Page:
By Jonathan Freedland
On one side stand Tony Blair, Jack Straw and a good chunk of the media. On the other Chatham House and, according to yesterday's Guardian/ICM poll, two-thirds of the British people. The issue that divides them is, once again, the Iraq war.
Our political culture seems fated to return to this sore spot. Whether it's the David Kelly affair or the attorney general's advice, one way or another British politics comes back to Iraq. Now the question is forced by the London bombings: what role, if any, did the invasion of Iraq play?
The prime minister is insistent: the two have nothing to do with each other. Al-Qaida was at war with the west long before the Iraq adventure; and if al-Qaida cares so much about Iraqi civilians then why is it killing so many of them, including children, through suicide bombings? Turning up the volume, the foreign secretary sought to drown out the Chatham House report - which said the Iraq war had given a "boost" to al-Qaida - by declaring: "The time for excuses for terrorism is over."
Meanwhile, those who see Iraq as a cause of the July 7 atrocities are becoming bolder. In the immediate aftermath of the bombings only George Galloway dared to make the link. He was shouted down, chiefly on grounds of taste, criticised for continuing a political argument when the hour called for mourning. But since then he has found some unexpected allies.
On Monday it was Chatham House. Yesterday it emerged that the Joint Terrorism Analysis Centre (Jtac) - a group that combines the police, MI5, MI6 and GCHQ - had filed a report three weeks before 7/7 that cited Iraq as a "motivation and a focus of a range of terrorist-related activity in the UK".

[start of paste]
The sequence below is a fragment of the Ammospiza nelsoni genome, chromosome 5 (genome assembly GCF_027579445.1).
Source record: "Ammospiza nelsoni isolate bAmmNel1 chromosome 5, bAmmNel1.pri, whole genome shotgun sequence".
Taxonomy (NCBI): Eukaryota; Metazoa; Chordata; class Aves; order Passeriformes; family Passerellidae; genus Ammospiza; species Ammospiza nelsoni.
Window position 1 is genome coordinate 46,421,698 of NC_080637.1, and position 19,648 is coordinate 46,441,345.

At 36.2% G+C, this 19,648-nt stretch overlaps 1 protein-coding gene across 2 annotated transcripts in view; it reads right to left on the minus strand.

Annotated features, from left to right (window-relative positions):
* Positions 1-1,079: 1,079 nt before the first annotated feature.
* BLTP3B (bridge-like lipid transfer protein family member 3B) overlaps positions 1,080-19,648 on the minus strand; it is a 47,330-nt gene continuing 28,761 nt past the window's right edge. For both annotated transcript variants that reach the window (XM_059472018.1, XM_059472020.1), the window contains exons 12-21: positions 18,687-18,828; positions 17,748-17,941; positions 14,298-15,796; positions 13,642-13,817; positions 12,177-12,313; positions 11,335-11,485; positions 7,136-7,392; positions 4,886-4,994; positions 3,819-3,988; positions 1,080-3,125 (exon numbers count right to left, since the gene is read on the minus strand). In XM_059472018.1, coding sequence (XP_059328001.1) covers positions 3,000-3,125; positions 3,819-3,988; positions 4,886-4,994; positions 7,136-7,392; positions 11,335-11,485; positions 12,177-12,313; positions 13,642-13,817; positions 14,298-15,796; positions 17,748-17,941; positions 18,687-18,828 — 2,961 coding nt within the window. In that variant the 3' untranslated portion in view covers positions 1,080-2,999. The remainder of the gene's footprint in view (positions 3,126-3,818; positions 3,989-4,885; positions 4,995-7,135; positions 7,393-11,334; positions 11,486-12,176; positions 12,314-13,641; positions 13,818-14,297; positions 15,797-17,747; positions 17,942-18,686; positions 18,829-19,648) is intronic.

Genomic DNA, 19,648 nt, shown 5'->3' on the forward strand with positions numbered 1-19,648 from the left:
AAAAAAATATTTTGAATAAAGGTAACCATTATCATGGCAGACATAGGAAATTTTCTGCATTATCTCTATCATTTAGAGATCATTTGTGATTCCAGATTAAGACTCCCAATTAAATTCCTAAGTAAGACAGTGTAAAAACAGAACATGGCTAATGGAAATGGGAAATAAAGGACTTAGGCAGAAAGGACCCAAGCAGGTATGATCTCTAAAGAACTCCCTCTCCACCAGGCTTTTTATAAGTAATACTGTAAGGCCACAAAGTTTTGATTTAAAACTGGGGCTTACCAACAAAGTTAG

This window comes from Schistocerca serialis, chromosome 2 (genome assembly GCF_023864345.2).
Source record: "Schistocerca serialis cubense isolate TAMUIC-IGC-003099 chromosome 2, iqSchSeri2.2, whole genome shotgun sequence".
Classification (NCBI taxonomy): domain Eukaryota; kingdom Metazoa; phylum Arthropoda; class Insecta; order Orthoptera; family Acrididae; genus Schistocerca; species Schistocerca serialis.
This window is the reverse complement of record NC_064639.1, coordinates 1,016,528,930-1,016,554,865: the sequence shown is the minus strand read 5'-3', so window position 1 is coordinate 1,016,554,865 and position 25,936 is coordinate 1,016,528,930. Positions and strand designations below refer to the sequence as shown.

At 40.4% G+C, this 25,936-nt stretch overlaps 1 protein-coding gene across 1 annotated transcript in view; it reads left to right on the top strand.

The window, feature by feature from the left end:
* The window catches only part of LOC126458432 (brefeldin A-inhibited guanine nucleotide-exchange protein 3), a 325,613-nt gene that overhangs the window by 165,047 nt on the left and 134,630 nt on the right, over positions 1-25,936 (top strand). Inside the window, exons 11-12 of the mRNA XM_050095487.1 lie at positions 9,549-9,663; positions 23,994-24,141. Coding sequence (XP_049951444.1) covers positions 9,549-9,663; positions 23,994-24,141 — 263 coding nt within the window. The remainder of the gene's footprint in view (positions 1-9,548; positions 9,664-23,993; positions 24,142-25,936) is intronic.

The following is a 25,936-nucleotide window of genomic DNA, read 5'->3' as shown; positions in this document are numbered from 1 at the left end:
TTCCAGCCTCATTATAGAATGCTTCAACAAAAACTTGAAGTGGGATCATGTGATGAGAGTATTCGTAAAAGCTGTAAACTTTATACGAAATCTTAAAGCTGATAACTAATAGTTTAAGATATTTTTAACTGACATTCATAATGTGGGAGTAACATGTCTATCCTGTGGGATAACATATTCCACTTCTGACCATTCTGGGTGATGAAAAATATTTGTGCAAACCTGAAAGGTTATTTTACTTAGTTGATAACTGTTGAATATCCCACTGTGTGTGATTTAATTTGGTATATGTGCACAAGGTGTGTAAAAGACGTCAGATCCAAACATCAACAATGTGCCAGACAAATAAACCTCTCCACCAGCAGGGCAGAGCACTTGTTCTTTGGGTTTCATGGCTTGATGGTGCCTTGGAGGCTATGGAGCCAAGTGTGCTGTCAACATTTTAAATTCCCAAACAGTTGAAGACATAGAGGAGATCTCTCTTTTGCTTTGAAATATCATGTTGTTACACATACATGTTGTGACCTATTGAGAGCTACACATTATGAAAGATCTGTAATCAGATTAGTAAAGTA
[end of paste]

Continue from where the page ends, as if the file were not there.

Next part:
Blair could try to wave that aside, noting that the geniuses of Jtac had also concluded that no group in Britain had the "intent and the capability" to mount an attack. More tricky are the 64% of Britons who told our pollsters that they see the PM's decision on Iraq as bearing some responsibility for the London bombings; they can't all be fellow travellers of Osama bin Laden.
And yet it would be a mistake for this current dispute to collapse into a mere rerun of the old Iraq debate. The issues are different now - and more nuanced than either side might like to admit.
For those who opposed the 2003 conflict, it is tempting to cast Iraq and the whole panoply of US-UK actions after 9/11 as the decisive factor in the bombings. There is certainly no shortage of evidence. For one thing, Britain had never been the target of jihadist violence before 9/11 (even if the US had). Second, Britain's own intelligence agencies - not only the anti-war movement - predicted just such a causal link, warning that the threat from al-Qaida would be "heightened" by an invasion. (That threat became sharper because British and American military energies were diverted away from al-Qaida and on to Saddam).
Third is the evidence of our own eyes. Iraq has become what Afghanistan was before 2001, one huge university campus of terror. Analysts used to need a microscope to find links between Saddam's Iraq and international terror - usually lighting upon addresses for retired killers in suburban Baghdad. Now the place is positively crawling with active jihadists planting bombs, beheading hostages and plotting 57 varieties of mayhem for Europe and the west. In trying to root out a couple of weeds, we set the entire garden alight.